The transport Industry is being warned that if it thinks it’s been subject to scrutiny before, it will fall firmly under the climate change spotlight in the next ten years.
The closing symposium of the Freight Traffic Control 2050 project, which looked at overcoming the last mile challenge in urban areas, has heard that the net zero target by 2050 must be met, and that transport has not been anywhere near as effective as other sectors in delivering carbon reductions.
The symposium, which took place at the University of Liverpool’s Central London building, was supported by ITS (UK) and moderated by the Society’s Freight Forum Chair, Geoff Clarke of AECOM. It heard how a variety of technology solutions are already making a difference in reducing the number of vehicles and kilometres used in deliveries and the resulting emissions. One highlighted innovation is a shared solution in the Scottish Highlands and Islands where one delivery company carries out deliveries for a range of different courier companies, with one driver able to integrate with each company’s parcel tracking software packages in real time, leading to a huge reduction in the number of vehicles needed and thus major cost savings. The Symposium heard how this same software is now being used effectively in very different conditions in London.
The issue of free delivery cropped up regularly during the day, with the logistics firms suggesting that this can have a significant effect on the demand for short-notice parcel delivery and therefore a high number of vehicles to carry them out. Similarly the industry noted the potential effect of clean air zones on the viability of their current operations.
The need for better location information and route planning was identified, suggesting technology solutions are vital, while, after one plea for a kerbside booking system to reduce driving around waiting for availability, the symposium heard how an ITS (UK) member, Grid Smarter Cities, has already developed such a solution.
Autonomous vehicles were seen as part of the solution but not a silver bullet. As one speaker said, you will still need a human to find the exact address and carry goods to the door, although there was a place for driverless vehicles in getting the goods into the centre of a city.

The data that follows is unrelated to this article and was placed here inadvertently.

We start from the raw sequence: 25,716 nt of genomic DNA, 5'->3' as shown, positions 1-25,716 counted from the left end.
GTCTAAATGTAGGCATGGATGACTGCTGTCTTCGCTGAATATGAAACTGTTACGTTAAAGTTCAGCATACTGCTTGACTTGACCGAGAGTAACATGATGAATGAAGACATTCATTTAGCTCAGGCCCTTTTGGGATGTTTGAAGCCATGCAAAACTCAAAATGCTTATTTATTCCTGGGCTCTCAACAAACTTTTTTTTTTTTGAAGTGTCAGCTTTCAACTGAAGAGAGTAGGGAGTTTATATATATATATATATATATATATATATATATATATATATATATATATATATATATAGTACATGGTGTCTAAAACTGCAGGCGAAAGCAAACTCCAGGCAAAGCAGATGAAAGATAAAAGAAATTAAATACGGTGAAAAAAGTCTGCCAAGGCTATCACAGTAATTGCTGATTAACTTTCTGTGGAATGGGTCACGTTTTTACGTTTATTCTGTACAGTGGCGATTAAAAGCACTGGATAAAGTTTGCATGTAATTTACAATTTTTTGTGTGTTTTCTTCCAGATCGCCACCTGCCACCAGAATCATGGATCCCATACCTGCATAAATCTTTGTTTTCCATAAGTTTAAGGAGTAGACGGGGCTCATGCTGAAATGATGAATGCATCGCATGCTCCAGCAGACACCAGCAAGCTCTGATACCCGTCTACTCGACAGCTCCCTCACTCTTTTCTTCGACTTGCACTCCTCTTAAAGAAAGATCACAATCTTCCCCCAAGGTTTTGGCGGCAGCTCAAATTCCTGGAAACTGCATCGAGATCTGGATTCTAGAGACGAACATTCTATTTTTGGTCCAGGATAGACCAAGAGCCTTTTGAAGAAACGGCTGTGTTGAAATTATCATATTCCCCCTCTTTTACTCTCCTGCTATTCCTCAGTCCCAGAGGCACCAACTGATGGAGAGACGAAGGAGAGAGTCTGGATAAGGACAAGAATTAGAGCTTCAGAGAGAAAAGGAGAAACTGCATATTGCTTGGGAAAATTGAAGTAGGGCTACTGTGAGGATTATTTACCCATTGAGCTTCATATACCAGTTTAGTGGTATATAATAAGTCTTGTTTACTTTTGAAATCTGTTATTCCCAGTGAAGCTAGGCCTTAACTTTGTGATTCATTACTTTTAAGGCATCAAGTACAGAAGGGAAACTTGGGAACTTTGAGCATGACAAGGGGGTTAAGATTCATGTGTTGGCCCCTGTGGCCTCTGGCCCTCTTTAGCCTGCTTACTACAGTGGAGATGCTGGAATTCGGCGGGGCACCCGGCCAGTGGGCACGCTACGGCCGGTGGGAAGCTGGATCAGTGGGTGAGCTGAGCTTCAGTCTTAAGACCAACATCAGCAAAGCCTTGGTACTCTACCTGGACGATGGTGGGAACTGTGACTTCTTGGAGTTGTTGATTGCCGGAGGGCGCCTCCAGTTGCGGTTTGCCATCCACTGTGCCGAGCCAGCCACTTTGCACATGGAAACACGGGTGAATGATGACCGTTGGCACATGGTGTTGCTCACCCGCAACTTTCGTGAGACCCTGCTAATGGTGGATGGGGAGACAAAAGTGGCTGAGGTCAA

Digital twins were seen as a way to support the understanding of logistics and delivery solutions and to test new approaches in a holistic way while technology to support parcel tracking was also welcomed.
“It is clear that we will not be able to deliver the huge changes the freight industry needs to undertake without the use of technology,” said Geoff Clarke of AECOM. “In the past it has been difficult for logistics suppliers to co-operate without risking their market share but we saw today examples of how organisations can use technology to do so without losing their competitive advantage. And given the environmental issues we face, this successful symposium has helped us see that such solutions are vital for transport to hit the tough targets it faces over the next 30 years.”
“Once again we see that technology will play a major role in improving our transport,” added Jennie Martin, ITS (UK)’s Secretary General. “By supporting the symposium not only did we learn about issues and solutions we can share with our members, but we were able to introduce the freight audience at the event to innovation by our members in the kerbside management and transport modelling fields, helping to fulfil one of our remits – to make people more aware of how ITS helps deliver solutions quicker, cheaper and more efficiently than other traditional methods.”
The ITS (UK) Freight Forum will next meet on 26 September at AECOM’s offices in London to discuss integrating urban planning to consider passengers and logistics. Members of the Local Authority/Urban and Smart Environment Forums are also encouraged to event. The meeting is sponsored by PTV Group.